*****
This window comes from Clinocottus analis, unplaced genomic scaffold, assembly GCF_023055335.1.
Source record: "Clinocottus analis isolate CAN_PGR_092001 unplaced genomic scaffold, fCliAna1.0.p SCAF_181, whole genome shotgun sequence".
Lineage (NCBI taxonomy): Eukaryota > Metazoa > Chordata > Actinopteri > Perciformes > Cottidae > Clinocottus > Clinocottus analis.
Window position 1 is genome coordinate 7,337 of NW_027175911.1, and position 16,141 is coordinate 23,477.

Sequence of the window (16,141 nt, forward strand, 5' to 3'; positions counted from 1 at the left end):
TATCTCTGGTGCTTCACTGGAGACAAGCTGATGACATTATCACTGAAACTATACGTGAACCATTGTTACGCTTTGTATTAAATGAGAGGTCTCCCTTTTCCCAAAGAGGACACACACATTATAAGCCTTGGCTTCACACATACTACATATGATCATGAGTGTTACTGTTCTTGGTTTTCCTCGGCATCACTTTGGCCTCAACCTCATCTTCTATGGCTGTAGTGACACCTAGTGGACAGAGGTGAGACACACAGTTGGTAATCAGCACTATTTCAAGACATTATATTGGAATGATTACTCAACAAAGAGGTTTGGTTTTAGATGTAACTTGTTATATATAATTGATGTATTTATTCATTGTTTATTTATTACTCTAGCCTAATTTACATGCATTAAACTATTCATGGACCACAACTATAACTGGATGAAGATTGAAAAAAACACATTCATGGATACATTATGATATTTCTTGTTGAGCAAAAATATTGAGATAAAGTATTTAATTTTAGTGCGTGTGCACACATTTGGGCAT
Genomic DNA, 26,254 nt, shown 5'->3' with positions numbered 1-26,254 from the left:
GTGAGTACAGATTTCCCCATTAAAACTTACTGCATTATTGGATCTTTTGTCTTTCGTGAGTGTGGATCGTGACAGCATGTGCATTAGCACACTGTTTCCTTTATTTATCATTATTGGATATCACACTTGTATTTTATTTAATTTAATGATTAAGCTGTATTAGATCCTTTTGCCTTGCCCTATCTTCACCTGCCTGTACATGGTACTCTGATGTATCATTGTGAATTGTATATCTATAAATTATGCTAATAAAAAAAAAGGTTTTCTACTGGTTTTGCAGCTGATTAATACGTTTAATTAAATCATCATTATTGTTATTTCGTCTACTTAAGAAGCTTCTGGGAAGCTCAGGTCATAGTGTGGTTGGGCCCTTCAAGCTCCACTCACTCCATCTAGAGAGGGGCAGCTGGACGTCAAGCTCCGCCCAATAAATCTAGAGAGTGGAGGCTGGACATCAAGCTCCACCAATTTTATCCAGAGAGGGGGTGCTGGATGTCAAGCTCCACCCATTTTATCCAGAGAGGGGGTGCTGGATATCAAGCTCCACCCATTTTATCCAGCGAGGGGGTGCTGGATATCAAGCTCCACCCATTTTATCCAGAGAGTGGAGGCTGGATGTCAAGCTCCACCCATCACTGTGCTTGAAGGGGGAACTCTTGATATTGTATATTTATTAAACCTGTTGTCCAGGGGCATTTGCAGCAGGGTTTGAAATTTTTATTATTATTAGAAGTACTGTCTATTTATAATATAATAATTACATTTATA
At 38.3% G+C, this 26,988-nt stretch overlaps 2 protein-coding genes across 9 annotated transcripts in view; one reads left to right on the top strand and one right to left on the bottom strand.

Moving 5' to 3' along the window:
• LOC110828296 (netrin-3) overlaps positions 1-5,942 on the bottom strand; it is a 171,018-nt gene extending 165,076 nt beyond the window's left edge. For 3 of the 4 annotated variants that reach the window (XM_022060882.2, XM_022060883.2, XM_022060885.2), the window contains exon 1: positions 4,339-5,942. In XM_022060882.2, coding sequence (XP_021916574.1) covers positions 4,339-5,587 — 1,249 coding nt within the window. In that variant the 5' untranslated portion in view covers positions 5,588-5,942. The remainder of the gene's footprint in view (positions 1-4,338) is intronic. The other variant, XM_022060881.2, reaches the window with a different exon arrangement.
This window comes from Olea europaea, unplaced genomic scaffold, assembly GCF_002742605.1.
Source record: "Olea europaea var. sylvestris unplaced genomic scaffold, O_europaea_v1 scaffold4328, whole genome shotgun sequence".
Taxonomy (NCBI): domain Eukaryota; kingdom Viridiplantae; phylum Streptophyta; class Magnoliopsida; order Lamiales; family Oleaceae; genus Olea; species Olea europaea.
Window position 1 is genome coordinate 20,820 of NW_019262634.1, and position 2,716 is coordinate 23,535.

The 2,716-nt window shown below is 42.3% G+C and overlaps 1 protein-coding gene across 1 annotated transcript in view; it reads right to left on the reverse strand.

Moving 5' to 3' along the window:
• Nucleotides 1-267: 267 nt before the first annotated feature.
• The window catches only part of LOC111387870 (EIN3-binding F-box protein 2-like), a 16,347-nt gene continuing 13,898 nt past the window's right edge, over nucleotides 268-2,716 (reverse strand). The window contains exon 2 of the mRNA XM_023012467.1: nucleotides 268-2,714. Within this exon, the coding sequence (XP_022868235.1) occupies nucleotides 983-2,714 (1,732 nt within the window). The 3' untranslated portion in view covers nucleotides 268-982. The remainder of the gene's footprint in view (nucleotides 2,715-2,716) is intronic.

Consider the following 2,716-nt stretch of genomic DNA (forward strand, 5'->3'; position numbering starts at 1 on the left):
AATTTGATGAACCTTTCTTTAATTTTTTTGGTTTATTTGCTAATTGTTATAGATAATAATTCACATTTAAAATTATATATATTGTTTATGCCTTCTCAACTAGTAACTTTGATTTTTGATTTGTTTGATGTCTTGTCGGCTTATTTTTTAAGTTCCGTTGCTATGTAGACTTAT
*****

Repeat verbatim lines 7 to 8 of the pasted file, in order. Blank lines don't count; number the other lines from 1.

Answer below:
Genomic DNA, 26,254 nt, shown 5'->3' with positions numbered 1-26,254 from the left:
GTGAGTACAGATTTCCCCATTAAAACTTACTGCATTATTGGATCTTTTGTCTTTCGTGAGTGTGGATCGTGACAGCATGTGCATTAGCACACTGTTTCCTTTATTTATCATTATTGGATATCACACTTGTATTTTATTTAATTTAATGATTAAGCTGTATTAGATCCTTTTGCCTTGCCCTATCTTCACCTGCCTGTACATGGTACTCTGATGTATCATTGTGAATTGTATATCTATAAATTATGCTAATAAAAAAAAAGGTTTTCTACTGGTTTTGCAGCTGATTAATACGTTTAATTAAATCATCATTATTGTTATTTCGTCTACTTAAGAAGCTTCTGGGAAGCTCAGGTCATAGTGTGGTTGGGCCCTTCAAGCTCCACTCACTCCATCTAGAGAGGGGCAGCTGGACGTCAAGCTCCGCCCAATAAATCTAGAGAGTGGAGGCTGGACATCAAGCTCCACCAATTTTATCCAGAGAGGGGGTGCTGGATGTCAAGCTCCACCCATTTTATCCAGAGAGGGGGTGCTGGATATCAAGCTCCACCCATTTTATCCAGCGAGGGGGTGCTGGATATCAAGCTCCACCCATTTTATCCAGAGAGTGGAGGCTGGATGTCAAGCTCCACCCATCACTGTGCTTGAAGGGGGAACTCTTGATATTGTATATTTATTAAACCTGTTGTCCAGGGGCATTTGCAGCAGGGTTTGAAATTTTTATTATTATTAGAAGTACTGTCTATTTATAATATAATAATTACATTTATA